Vaginal cancer is an uncommon disease in which cancer cells grow from the cells of the vaginal lining. The vagina is a tube that connects the vulva (external female genitals) to the cervix (lower end of the uterus). The vagina is also called the “birth canal.”

Cancer occurs when cells in the body (in this case vagina cells) divide without control or order. Normally, cells divide in a regulated manner. If cells keep dividing uncontrollably when new cells are not needed, a mass of tissue, called a growth or tumor, forms. The term cancer refers to malignant tumors, which can invade nearby tissue and spread to other parts of the body. A benign tumor does not invade or spread.

There are two forms of vaginal cancer:

  • Squamous cell carcinoma—occurs in the lining of the vagina
  • Adenocarcinoma—occurs in the area of the vagina lined with cells similar to those in the glands of the cervix and uterus
    • A special type of this cancer called clear cell adenocarcinoma occurs in women who were exposed to a drug called diethylstilbestrol (DES)—now banned—while in their mother’s womb. This drug was introduced in the late 1930s and no longer used after 1971, so the incidence of this particular type of adenocarcinoma is expected to decline with the exposed population.

Female Reproductive Organs

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The exact cause of vaginal cancer is unknown. However, several risk factors are known.

Risk Factors

A risk factor is something that increases your chance of getting a disease or condition.

The following factors increase your chance of developing vaginal cancer:

  • Age: 60 and older
  • History of cervical cancer]]>
  • History of precancerous conditions in the cervix or vagina
  • Having a mother who took diethylstilbestrol (DES) while pregnant
  • ]]>Human papillomavirus infection (HPV)]]> —a sexually transmitted disease (STD)
  • Vaginal adenosis—when cells lining the vagina look like those found in the cervix and uterus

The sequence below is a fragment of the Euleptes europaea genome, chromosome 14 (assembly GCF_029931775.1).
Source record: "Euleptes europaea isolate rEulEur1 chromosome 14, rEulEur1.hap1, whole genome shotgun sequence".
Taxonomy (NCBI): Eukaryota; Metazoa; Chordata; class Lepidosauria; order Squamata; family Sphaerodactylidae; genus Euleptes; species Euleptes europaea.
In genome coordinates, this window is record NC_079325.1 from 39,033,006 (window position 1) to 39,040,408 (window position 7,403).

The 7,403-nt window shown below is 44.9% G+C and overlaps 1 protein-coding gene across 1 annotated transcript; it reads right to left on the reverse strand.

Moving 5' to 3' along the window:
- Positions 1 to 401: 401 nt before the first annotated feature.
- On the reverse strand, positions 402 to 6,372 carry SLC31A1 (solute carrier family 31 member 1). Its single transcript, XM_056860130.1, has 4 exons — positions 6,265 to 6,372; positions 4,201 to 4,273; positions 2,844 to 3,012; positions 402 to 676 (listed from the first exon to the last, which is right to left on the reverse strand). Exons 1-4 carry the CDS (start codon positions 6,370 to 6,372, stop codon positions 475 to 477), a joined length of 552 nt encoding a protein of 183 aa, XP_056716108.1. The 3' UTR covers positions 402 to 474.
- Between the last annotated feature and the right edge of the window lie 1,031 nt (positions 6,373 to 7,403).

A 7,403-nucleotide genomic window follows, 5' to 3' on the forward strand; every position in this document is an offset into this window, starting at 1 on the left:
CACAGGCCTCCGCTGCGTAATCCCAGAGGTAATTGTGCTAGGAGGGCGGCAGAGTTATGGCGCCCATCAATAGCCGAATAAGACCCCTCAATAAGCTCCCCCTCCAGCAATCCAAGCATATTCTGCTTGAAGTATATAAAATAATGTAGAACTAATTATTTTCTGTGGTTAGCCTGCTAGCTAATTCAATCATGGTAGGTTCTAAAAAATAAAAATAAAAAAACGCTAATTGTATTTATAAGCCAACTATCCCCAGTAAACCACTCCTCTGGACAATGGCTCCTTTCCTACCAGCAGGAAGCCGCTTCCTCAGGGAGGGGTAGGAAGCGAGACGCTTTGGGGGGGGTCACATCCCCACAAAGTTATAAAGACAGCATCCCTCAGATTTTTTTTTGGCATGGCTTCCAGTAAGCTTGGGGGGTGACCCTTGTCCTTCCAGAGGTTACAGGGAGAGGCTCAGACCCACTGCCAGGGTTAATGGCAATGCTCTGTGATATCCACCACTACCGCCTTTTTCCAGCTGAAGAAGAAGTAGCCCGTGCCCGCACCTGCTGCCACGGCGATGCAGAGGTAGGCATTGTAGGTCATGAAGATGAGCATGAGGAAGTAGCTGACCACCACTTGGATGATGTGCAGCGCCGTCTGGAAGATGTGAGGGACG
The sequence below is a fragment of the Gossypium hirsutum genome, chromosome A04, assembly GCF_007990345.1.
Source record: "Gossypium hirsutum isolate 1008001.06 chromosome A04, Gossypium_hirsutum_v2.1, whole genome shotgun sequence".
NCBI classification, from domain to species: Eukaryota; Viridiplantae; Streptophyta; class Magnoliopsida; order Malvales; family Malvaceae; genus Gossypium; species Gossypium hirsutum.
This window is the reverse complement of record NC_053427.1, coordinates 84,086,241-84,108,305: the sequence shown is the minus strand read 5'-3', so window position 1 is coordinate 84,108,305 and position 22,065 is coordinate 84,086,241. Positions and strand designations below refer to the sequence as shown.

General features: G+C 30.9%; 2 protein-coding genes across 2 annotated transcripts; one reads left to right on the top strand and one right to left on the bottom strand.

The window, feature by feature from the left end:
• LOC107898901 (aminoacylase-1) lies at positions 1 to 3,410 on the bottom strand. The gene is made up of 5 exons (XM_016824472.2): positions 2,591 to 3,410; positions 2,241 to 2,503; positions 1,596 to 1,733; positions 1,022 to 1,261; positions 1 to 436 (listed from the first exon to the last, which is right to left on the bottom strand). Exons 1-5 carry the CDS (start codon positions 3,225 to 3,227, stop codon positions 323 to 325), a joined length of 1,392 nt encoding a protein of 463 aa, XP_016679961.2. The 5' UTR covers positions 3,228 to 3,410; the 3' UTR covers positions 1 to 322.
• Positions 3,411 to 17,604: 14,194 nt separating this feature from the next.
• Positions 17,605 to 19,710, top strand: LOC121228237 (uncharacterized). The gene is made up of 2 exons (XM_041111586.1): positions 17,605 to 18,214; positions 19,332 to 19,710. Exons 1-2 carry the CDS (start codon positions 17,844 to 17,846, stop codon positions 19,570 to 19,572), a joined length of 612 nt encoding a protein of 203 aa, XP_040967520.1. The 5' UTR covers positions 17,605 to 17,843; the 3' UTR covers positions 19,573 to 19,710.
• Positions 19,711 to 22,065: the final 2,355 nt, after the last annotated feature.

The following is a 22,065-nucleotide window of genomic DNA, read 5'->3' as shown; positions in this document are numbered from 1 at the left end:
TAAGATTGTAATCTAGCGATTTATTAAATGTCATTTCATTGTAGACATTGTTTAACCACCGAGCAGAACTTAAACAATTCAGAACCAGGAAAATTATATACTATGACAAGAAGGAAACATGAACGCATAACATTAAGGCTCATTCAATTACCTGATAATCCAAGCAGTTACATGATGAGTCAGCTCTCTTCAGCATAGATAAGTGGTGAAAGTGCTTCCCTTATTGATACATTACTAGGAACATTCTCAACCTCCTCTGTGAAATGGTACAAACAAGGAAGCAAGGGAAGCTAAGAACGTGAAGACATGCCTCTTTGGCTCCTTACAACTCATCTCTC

• ]]>Smoking]]>



If you experience any of these symptoms, do not assume it is due to vaginal cancer. These symptoms may be caused by other, less serious health conditions. If you experience any one of them, see your physician.

Symptoms include:

  • Bleeding or discharge not related to menstrual periods
  • Pain or difficulty when urinating
  • Pain during intercourse
  • Pain in the pelvic area
  • New or worsening constipation]]>
  • A mass in the vagina that can be felt



Your doctor will ask about your symptoms and medical history, and perform a physical exam, including a pelvic exam. You may be referred to a doctor who specializes in women’s health (a gynecologist).

Tests may include:

  • Pap test]]> —tissue from the inside of the cervix and upper vagina is scraped and tested
  • ]]>Colposcopy]]> —a lighted, magnifying instrument is used to examine the vagina and cervix in great detail
  • ]]>Biopsy]]> —removal of a sample of vaginal tissue for testing

If cancer is found, additional tests are usually performed to determine whether or not it has spread to other parts of the pelvis or elsewhere in the body. Imaging studies (similar to ]]>x-rays]]> ), such as ]]>computed tomography]]> and ]]>magnetic resonance]]> , are often used for this purpose.



Once vaginal cancer is found, staging tests are performed to find out if the cancer has spread and, if so, to what parts of the body. Treatments for vaginal cancer depend on the stage of the cancer.

Talk with your doctor about the best treatment plan for you. Treatment options include the following:

Radiation Therapy

Radiation therapy]]> is the use of high-dose radiation to kill cancer cells and shrink tumors. Radiation is usually directed at the tumor from a source outside the body. In some cases, radioactive material may be temporarily placed near the tumor to expose the cancerous cells to a constant level of radiation; this is called an implant and generally requires a short hospital stay. Other radiation treatments are outpatient.


This involves the surgical removal of a cancerous tumor and nearby tissues, and possibly lymph nodes. Depending on how far the cancer has spread outside the vagina, the doctor may remove the vagina, cervix, uterus, and sometimes the bladder, rectum, and parts of the colon.


]]>Chemotherapy]]> is the use of drugs to kill cancer cells. This treatment may be given as a topical cream, pill, or intravenous injection. Except for topical creams, in which the drug is applied directly on the walls of the vagina, chemotherapy drugs enter the bloodstream and travel through the body killing mostly cancer cells, but also some healthy cells.



While a Pap smear is an effective screening tool for cervical cancer, it cannot be relied upon to detect vaginal cancer. However, regular gynecologic examinations may reduce the mortality from vaginal cancer by providing your physician with the opportunity to detect it earlier. Moreover, informing your physician that you may have been exposed to DES in the womb will enable him or her to provide even closer surveillance.

Also, a vaccine]]> to prevent HPV infection has been developed, and can prevent both vaginal and cervical cancers related to HPV infection. Talk to your doctor to learn more about this vaccine.